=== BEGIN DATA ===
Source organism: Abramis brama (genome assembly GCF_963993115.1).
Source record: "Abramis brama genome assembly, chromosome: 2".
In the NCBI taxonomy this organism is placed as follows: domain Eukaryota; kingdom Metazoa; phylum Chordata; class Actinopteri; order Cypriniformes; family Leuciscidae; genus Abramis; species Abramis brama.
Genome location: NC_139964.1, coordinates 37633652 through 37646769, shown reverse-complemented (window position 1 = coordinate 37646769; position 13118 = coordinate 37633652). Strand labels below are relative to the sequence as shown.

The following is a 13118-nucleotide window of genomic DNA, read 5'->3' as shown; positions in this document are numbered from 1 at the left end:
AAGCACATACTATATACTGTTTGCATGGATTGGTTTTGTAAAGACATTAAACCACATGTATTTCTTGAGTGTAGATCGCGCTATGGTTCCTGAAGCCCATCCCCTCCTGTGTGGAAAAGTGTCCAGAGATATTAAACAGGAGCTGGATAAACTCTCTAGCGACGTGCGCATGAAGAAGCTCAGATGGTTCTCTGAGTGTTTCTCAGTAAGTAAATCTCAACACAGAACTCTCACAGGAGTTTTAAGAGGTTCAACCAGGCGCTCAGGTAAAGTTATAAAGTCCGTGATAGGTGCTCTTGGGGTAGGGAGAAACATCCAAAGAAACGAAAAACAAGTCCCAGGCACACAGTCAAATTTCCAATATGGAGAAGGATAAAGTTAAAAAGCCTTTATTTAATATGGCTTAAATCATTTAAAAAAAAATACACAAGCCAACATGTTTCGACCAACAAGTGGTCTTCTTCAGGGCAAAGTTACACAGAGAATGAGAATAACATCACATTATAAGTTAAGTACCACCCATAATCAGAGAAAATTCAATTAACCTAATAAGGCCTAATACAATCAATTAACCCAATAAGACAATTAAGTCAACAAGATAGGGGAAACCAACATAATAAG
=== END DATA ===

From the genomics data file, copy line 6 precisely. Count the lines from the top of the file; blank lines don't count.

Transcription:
AAGCACATACTATATACTGTTTGCATGGATTGGTTTTGTAAAGACATTAAACCACATGTATTTCTTGAGTGTAGATCGCGCTATGGTTCCTGAAGCCCATCCCCTCCTGTGTGGAAAAGTGTCCAGAGATATTAAACAGGAGCTGGATAAACTCTCTAGCGACGTGCGCATGAAGAAGCTCAGATGGTTCTCTGAGTGTTTCTCAGTAAGTAAATCTCAACACAGAACTCTCACAGGAGTTTTAAGAGGTTCAACCAGGCGCTCAGGTAAAGTTATAAAGTCCGTGATAGGTGCTCTTGGGGTAGGGAGAAACATCCAAAGAAACGAAAAACAAGTCCCAGGCACACAGTCAAATTTCCAATATGGAGAAGGATAAAGTTAAAAAGCCTTTATTTAATATGGCTTAAATCATTTAAAAAAAAATACACAAGCCAACATGTTTCGACCAACAAGTGGTCTTCTTCAGGGCAAAGTTACACAGAGAATGAGAATAACATCACATTATAAGTTAAGTACCACCCATAATCAGAGAAAATTCAATTAACCTAATAAGGCCTAATACAATCAATTAACCCAATAAGACAATTAAGTCAACAAGATAGGGGAAACCAACATAATAAG